All About Estates

Time to play Detective Santa….

I am sharing an article that I previously wrote, pre COVID. There are some things that are very different this year and large family dinners (in person) is currently a thing of past; however many of the tips listed are still very applicable when visiting (either in person or by Zoom/FaceTime) with older parents.

It is hard for many of us as adult children to watch our parent’s health deteriorate. It is hard to see that their current health no longer allows them to remember the names of their grandchildren, or family recipes that they can no longer follow. Be aware of the small things and things that are different. For example, is Mom now finishing Dad’s sentences because she always has or is he now not able to complete the sentence himself?

Here are a few suggestions.
• Don’t interrogate, use your observation and gentle questioning to determine how they are managing,
• Take a drive with them,
• Offer to make a meal with them ,
• Start a conversation about the ‘what if’s’-
• Find out what plans they have made should their health suddenly change,
• Do they have a power of attorney in place,
• Is there a list of emergency contact names and numbers on an easy to find location, should there be a need? (I personally like to place the emergency contact list on the refrigerator),
• Take a look in the fridge to check expiry dates on the food or if there are blackened pots in the cupboard,
• Pay attention whether they appear more frail or less stable on their feet,
• Does the house seem unusually unkempt?
• Is Mom, who was always a meticulous dresser now wearing stained clothes?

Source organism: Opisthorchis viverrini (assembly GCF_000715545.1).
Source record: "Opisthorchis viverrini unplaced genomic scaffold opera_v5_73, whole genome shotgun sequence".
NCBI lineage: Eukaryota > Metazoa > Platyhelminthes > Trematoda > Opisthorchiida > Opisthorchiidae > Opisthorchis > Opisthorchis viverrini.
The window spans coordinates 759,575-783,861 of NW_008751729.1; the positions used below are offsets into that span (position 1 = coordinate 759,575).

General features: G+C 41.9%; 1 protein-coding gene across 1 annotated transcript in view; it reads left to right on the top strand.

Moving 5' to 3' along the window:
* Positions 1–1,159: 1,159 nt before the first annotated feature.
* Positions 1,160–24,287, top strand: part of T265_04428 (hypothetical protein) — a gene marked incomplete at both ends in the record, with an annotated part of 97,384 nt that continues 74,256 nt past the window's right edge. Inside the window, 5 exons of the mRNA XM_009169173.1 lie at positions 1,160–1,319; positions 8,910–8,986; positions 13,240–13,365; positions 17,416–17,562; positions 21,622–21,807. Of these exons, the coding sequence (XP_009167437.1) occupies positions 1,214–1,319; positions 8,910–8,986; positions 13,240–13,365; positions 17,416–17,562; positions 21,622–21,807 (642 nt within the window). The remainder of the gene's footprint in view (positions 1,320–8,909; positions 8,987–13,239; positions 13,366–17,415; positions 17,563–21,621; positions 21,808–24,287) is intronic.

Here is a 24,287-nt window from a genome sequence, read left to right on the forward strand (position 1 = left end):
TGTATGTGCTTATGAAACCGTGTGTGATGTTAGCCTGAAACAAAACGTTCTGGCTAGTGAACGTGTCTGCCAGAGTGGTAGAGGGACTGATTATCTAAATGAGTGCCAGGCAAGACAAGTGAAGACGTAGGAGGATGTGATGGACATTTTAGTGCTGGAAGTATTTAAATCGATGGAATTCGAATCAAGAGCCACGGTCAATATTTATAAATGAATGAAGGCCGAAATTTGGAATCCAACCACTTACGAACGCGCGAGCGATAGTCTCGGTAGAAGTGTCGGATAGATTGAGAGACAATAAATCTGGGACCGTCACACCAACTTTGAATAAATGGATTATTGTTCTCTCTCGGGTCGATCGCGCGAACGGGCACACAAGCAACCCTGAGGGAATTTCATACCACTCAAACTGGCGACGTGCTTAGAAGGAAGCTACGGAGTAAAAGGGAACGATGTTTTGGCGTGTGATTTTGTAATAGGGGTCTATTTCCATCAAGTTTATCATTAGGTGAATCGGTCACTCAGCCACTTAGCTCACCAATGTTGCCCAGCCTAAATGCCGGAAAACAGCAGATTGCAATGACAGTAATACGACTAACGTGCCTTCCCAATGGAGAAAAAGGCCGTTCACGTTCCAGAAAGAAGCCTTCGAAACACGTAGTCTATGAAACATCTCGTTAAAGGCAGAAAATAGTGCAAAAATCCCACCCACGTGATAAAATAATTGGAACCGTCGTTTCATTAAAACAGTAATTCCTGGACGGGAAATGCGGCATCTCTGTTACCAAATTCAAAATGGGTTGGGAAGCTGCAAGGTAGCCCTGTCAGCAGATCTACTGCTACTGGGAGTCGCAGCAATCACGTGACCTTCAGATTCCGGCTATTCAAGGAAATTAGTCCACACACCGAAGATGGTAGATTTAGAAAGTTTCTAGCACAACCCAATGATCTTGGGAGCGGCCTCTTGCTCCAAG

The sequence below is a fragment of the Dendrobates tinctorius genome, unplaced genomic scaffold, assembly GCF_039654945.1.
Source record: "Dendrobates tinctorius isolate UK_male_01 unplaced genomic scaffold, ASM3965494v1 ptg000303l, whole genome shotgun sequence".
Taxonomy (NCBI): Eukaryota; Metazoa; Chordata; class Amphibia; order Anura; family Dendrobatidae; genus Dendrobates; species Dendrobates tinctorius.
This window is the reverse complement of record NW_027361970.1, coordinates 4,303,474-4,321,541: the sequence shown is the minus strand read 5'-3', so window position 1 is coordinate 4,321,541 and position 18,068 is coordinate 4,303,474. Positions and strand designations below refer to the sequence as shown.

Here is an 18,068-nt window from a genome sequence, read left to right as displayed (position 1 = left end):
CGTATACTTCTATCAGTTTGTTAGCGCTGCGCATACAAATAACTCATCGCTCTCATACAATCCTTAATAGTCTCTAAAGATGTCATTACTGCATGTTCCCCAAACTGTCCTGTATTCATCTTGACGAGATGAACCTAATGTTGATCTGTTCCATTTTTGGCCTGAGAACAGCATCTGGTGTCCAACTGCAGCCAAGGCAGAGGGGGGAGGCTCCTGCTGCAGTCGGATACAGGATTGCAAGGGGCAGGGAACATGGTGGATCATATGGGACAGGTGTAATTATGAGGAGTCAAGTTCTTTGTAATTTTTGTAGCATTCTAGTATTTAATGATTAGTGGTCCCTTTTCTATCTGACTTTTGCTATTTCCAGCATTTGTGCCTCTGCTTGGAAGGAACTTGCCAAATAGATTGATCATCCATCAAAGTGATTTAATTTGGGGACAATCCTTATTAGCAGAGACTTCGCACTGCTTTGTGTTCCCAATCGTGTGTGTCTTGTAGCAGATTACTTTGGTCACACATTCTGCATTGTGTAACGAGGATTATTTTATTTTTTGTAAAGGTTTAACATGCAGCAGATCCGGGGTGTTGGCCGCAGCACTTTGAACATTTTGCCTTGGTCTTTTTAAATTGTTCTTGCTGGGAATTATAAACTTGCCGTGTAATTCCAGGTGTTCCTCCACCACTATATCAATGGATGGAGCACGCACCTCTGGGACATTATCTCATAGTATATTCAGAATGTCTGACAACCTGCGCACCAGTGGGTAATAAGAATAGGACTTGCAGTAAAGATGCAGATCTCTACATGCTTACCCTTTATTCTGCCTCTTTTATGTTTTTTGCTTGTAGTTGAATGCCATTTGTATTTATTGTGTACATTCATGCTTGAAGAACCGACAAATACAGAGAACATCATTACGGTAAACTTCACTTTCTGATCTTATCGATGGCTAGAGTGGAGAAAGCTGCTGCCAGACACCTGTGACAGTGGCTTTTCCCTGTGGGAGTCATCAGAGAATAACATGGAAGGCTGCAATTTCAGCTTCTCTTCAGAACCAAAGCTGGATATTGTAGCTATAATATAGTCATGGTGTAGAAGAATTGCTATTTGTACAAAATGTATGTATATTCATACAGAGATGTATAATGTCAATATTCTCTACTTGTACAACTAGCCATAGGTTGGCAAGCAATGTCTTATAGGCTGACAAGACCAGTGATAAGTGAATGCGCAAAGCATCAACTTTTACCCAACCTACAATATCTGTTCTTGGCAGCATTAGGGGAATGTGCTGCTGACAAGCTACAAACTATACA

Part of this journey is acknowledging that your parents may need your assistance but are reluctant to show you or tell you that they need help. Pride and embarrassment can sometimes get in the way. To be sensitive to a parent’s needs, we have to get past our own denial about their health changes and perhaps their own denial as well. Assistance can be offered in many non threatening ways; such as, arranging for snow cleaning service or a house cleaning service or arranging to have a prepared meal delivered.

This year, perhaps the greatest gift that can be given is just spending time together…….

 

 

 

About Audrey Miller
About: Audrey Miller, Managing Director of Elder Caring Inc. has over 25 years social work and rehabilitation experience working with older individuals and their families. She advises the financial, insurance, legal and business communities regarding elder care issues. Audrey is a recognized expert in her field. Email: amiller@eldercaring.ca

1 Comment

  1. David Barker

    December 21, 2020 - 2:06 pm
    Reply

    So true. Went through this with my father before he passed. The changes were so subtle, it took the pooling of observations among my three siblings and I to get a sense that something wasn’t right. Before long it became obvious but we were able to get a bit of a head start.

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